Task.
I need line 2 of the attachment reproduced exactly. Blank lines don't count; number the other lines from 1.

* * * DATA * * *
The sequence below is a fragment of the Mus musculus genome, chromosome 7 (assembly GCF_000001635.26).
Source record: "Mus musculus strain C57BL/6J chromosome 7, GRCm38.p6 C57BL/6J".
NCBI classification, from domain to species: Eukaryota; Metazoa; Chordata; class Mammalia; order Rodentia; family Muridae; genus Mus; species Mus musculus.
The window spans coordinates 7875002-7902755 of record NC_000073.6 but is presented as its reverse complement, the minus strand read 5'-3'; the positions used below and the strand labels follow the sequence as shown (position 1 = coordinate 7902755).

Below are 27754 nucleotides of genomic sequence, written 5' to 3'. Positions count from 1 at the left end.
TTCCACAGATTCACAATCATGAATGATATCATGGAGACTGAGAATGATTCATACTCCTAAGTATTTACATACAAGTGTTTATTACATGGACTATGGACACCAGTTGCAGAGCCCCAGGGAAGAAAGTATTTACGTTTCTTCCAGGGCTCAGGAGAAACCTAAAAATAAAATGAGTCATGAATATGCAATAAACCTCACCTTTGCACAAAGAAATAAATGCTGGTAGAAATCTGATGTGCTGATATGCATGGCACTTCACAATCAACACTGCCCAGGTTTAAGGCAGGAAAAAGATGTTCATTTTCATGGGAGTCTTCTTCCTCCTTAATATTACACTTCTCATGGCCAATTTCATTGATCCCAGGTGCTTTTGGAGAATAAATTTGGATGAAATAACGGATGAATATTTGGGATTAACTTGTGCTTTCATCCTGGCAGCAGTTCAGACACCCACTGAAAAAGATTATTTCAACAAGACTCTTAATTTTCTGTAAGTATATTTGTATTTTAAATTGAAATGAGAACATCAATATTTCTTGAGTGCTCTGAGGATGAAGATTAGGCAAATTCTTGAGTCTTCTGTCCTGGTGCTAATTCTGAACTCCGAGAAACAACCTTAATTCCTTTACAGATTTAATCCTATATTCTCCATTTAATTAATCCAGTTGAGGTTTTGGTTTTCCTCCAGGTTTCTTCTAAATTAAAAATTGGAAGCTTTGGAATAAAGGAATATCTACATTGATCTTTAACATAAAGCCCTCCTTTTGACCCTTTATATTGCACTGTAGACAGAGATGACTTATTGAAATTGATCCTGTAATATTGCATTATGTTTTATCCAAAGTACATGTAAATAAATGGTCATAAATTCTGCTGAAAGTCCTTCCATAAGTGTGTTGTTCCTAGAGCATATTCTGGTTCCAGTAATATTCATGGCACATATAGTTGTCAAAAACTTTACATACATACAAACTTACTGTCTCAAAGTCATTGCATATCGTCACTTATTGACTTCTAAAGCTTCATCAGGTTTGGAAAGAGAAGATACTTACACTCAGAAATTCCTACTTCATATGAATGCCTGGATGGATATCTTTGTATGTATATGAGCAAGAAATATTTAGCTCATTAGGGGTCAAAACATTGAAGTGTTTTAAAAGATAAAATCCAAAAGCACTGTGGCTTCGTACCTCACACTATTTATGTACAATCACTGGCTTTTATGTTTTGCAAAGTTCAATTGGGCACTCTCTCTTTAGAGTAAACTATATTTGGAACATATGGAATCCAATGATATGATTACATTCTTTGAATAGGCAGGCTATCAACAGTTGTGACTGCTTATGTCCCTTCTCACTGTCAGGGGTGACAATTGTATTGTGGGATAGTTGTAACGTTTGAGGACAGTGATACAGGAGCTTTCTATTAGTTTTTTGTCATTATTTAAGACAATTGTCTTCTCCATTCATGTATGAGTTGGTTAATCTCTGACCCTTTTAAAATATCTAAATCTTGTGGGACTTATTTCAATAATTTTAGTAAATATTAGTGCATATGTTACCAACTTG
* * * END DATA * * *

Source record: "Mus musculus strain C57BL/6J chromosome 7, GRCm38.p6 C57BL/6J".